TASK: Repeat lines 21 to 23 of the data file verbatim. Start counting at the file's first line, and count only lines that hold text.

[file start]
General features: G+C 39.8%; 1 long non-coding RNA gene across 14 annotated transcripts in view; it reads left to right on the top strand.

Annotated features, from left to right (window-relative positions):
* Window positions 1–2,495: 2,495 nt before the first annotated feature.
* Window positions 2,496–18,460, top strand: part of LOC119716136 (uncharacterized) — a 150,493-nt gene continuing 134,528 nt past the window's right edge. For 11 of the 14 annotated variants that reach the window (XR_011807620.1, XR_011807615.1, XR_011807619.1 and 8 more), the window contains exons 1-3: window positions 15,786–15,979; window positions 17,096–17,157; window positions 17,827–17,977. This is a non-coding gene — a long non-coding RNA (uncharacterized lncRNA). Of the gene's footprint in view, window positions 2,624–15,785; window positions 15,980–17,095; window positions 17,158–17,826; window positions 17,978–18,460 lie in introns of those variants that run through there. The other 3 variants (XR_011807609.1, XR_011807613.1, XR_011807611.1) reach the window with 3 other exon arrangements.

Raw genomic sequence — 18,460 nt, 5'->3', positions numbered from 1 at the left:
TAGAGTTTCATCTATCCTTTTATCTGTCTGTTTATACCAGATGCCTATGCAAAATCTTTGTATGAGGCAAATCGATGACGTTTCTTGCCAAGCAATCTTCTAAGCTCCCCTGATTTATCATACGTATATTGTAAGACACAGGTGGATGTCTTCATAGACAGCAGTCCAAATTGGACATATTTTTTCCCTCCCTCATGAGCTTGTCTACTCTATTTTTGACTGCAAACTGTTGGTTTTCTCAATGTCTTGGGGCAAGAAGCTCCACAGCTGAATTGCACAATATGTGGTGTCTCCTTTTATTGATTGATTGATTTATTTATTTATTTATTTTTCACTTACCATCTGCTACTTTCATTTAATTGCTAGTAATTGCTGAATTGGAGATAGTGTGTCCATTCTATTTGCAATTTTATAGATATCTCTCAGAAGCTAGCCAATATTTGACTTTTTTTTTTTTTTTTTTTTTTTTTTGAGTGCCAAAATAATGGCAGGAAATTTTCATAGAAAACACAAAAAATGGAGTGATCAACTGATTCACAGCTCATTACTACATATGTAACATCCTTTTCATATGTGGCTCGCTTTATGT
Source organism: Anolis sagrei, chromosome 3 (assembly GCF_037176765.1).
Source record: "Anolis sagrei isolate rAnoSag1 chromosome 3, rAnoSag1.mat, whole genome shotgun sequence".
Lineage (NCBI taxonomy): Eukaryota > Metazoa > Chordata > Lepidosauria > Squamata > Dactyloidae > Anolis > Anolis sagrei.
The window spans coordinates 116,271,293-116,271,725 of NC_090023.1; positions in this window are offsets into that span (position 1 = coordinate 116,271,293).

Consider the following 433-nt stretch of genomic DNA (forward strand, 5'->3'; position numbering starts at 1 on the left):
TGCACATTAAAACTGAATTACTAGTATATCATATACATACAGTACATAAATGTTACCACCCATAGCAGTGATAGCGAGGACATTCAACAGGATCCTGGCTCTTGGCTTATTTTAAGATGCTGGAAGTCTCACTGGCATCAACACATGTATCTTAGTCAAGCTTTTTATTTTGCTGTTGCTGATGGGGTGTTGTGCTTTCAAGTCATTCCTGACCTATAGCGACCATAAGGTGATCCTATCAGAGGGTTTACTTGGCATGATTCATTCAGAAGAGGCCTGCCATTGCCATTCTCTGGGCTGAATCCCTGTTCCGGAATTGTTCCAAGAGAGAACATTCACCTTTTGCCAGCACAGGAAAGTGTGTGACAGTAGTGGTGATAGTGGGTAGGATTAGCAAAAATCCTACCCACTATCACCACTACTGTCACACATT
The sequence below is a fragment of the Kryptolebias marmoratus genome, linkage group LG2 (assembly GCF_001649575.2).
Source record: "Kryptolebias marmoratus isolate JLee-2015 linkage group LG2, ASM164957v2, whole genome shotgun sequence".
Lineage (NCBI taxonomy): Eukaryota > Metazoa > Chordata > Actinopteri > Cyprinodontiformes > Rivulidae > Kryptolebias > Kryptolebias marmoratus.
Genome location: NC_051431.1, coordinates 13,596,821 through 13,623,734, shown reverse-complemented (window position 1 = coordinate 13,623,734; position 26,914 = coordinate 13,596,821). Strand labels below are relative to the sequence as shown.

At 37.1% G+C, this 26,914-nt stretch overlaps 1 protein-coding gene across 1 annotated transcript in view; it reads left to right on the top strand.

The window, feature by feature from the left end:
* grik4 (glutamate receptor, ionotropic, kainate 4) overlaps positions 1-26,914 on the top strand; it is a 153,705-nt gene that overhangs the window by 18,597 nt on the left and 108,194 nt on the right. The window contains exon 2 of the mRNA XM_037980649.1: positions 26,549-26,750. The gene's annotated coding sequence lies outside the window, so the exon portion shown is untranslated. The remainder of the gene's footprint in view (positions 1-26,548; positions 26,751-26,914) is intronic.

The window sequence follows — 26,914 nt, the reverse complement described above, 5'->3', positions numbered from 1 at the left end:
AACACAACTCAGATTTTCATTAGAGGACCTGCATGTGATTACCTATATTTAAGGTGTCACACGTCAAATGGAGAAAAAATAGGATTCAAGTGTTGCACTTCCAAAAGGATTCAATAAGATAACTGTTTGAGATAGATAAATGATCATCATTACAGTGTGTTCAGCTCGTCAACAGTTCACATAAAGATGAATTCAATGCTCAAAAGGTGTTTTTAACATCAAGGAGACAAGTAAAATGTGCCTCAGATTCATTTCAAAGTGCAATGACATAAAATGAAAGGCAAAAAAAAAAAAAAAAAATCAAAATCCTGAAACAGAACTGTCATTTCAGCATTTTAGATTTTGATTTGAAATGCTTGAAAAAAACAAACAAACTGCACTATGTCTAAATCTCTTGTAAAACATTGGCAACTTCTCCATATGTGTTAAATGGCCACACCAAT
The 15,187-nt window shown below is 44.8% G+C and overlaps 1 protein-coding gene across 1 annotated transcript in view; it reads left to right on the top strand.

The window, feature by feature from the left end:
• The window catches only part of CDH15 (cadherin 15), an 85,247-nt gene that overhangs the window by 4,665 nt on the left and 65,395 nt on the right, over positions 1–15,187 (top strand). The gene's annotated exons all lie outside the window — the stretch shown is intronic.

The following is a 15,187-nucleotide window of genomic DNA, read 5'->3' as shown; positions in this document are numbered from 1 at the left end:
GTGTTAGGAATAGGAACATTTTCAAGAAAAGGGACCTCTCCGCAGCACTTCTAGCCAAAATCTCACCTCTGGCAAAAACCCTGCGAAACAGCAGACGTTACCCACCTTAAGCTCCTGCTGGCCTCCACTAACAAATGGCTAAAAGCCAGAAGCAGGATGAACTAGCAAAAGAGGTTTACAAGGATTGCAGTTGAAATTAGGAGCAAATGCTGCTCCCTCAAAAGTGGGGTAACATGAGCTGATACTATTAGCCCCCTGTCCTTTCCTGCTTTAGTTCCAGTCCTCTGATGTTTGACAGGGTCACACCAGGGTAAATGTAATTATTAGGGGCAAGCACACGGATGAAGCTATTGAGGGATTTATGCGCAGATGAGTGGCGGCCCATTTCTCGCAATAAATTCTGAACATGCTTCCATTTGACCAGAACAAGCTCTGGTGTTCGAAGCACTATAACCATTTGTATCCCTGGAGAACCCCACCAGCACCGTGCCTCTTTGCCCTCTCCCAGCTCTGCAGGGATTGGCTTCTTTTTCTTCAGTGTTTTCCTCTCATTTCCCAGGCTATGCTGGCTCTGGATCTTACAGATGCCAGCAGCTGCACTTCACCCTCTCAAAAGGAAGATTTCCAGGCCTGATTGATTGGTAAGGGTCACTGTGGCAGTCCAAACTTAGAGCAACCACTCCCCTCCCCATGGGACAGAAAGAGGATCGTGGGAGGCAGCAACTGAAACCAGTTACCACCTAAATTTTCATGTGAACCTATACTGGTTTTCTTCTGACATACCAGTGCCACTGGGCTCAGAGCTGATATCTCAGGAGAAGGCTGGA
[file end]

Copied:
AACACAACTCAGATTTTCATTAGAGGACCTGCATGTGATTACCTATATTTAAGGTGTCACACGTCAAATGGAGAAAAAATAGGATTCAAGTGTTGCACTTCCAAAAGGATTCAATAAGATAACTGTTTGAGATAGATAAATGATCATCATTACAGTGTGTTCAGCTCGTCAACAGTTCACATAAAGATGAATTCAATGCTCAAAAGGTGTTTTTAACATCAAGGAGACAAGTAAAATGTGCCTCAGATTCATTTCAAAGTGCAATGACATAAAATGAAAGGCAAAAAAAAAAAAAAAAAATCAAAATCCTGAAACAGAACTGTCATTTCAGCATTTTAGATTTTGATTTGAAATGCTTGAAAAAAACAAACAAACTGCACTATGTCTAAATCTCTTGTAAAACATTGGCAACTTCTCCATATGTGTTAAATGGCCACACCAAT
The 15,187-nt window shown below is 44.8% G+C and overlaps 1 protein-coding gene across 1 annotated transcript in view; it reads left to right on the top strand.

The window, feature by feature from the left end: